Green.Org’s Person of the week is Stacy Savage, founder & president of Zero Waste Strategies. As a leader in the circular economy, Stacy offers her experience in the industry and her prediction’s for a ‘zero waste future’.
Tell us a little bit about you and your background:
As a young girl growing up in southeast Texas in the ‘70s and ‘80s, we thought nothing of the hazy brown sky or the pungent smells of rotten egg that wafted through the neighborhood day in and day out. This was the oil and gas epicenter of the United States just minutes from the Gulf Coast and the Louisiana border known as the Golden Triangle. For a combined 75 years, my parents both worked at big name oil refineries in this famed part of the state; as a family, we knew very little about our rights to a clean environment, and about political accountability or corporate responsibility. These just weren’t conversations we had at the dinner table.
After attending the University of Texas at Arlington, I moved to Austin in 1999 to sling drinks in the bartending industry, which is where I picked up my “gift of gab” and customer service skills. In 2003, I cut my teeth in nonpartisan activism at an environmental nonprofit committed to diverting electronic waste (e-waste) from landfills and incinerators across the state. In my 9-year nonprofit career, I knocked on tens of thousands of doors all across Texas to build community support in demanding public health protections from elected officials and to publicly hold corporations accountable for their role in polluting the state. This spurred our policy collaboration with major electronics producers to pass 2 key pieces of historic, statewide legislation in 2007 and 2011 that has since kept over 300 million pounds of toxic e-waste out of Texas landfills.
In 2013, I came to a personal fork in the road. I had made being anti-pollution a very binary issue without considering that polluting entities come with complicated human stories. Why had I made it all about shaming companies who were run by very real people with friends and families living in communities they cherished — people just like my own parents, friends, and family, in the Golden Triangle? Why shouldn’t I help companies from the inside rather than harm them from the outside? That’s when things changed for me. That’s when I started Zero Waste Strategies and positioned myself as a leading consultant in the industry, helping some of the biggest global brands use waste reduction to drive increased revenue, deeper customer loyalty, and a green marketing edge.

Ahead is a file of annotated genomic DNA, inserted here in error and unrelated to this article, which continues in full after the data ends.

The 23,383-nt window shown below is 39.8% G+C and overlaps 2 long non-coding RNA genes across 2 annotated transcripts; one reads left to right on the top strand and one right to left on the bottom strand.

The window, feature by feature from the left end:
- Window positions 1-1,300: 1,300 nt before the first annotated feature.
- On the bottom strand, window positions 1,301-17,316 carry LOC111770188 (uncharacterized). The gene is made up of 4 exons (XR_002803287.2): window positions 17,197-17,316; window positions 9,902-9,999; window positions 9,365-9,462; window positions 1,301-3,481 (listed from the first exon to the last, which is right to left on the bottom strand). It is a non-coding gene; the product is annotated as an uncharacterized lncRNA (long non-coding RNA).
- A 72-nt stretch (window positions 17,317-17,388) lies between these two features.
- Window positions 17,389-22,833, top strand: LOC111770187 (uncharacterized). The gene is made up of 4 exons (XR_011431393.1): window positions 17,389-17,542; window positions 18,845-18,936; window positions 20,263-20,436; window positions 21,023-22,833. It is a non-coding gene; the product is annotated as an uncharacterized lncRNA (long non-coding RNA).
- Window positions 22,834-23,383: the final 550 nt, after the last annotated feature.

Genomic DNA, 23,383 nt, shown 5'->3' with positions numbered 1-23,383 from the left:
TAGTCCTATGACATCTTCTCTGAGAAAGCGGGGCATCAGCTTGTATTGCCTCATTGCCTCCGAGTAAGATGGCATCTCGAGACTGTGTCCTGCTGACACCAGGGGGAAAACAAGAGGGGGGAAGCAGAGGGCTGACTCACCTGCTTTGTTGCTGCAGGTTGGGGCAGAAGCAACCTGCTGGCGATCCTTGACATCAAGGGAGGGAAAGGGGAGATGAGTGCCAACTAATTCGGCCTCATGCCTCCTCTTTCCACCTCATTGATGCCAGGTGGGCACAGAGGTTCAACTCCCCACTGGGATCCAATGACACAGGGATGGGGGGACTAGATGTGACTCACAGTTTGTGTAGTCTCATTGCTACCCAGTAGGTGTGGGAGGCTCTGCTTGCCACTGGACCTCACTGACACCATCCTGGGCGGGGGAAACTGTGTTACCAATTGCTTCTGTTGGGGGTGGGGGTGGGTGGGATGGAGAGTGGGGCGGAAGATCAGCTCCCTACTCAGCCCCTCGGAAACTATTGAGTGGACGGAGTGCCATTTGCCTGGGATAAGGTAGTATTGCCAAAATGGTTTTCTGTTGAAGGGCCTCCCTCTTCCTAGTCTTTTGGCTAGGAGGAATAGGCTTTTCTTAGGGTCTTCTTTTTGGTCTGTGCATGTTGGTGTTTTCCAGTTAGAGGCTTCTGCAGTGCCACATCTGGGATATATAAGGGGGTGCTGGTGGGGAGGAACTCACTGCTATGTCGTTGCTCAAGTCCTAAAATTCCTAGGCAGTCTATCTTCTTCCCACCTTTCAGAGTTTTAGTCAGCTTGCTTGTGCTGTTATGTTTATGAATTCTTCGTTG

What is a fun fact about you?
I was a classically trained dancer from the ages of 5-20 and became a professional choreographer and dancer from ages 20-28. I traveled the country to compete in national dance competitions and won many titles. In the mid-90s, I also taught Texas high school drill teams their football halftime routines and even helped choreograph a halftime routine for the Fiesta Bowl!
Why do you think climate change and sustainability is such an important topic today?
These are such important topics today because they have been swept under the rug for far too long. We are facing down a crisis of incredible proportions, but the average person feels powerless to help due to lack of education and knowing where to start. Just 100 companies have created 71% of global emissions since 1988, but most corporations are still agreeable with internalizing profits while externalizing the health and financial costs of pollution on the rest of us. The consumer collective is starting to understand the vast amount of power it holds with its dollar. Consumers, investors, and shareholders are very savvy in demanding green operations and production, design for recycling, and implementation of Circular Economy principles when a company is advertising and vying for market share.
What do you envision your industry looking like 10 years from now?
The term “Zero Waste” usually garners looks of confusion from the average person and “Circular Economy” is not yet a household term, even though these efficiency concepts have been the increasing corporate standard for a while now. In 10 years, I envision every community in America having proper education on and convenient access to waste diversion through the reuse, repair, repurposing, re-fabrication, remanufacturing, and re-soiling (composting) sectors. I want to help build a massive movement that will create diverse, well-paying green jobs with dignity to support local tax bases across the country through the development of local material markets.
What can the average person do to make a difference?
In their daily lives, the average person can follow the recycling and organics hierarchy of “highest and best use”. They can also purchase products made from recycled materials, support local businesses, refuse condiments and plastic cutlery packs in their to-go meals, and sign on to public pledges that take a stand for the environment. Folks can also contact companies by calling and/or emailing customer service, tagging them in a social media post, or writing a letter to inquire about their sustainability record or what they intend to do about certain items they sell that may be difficult to recycle.
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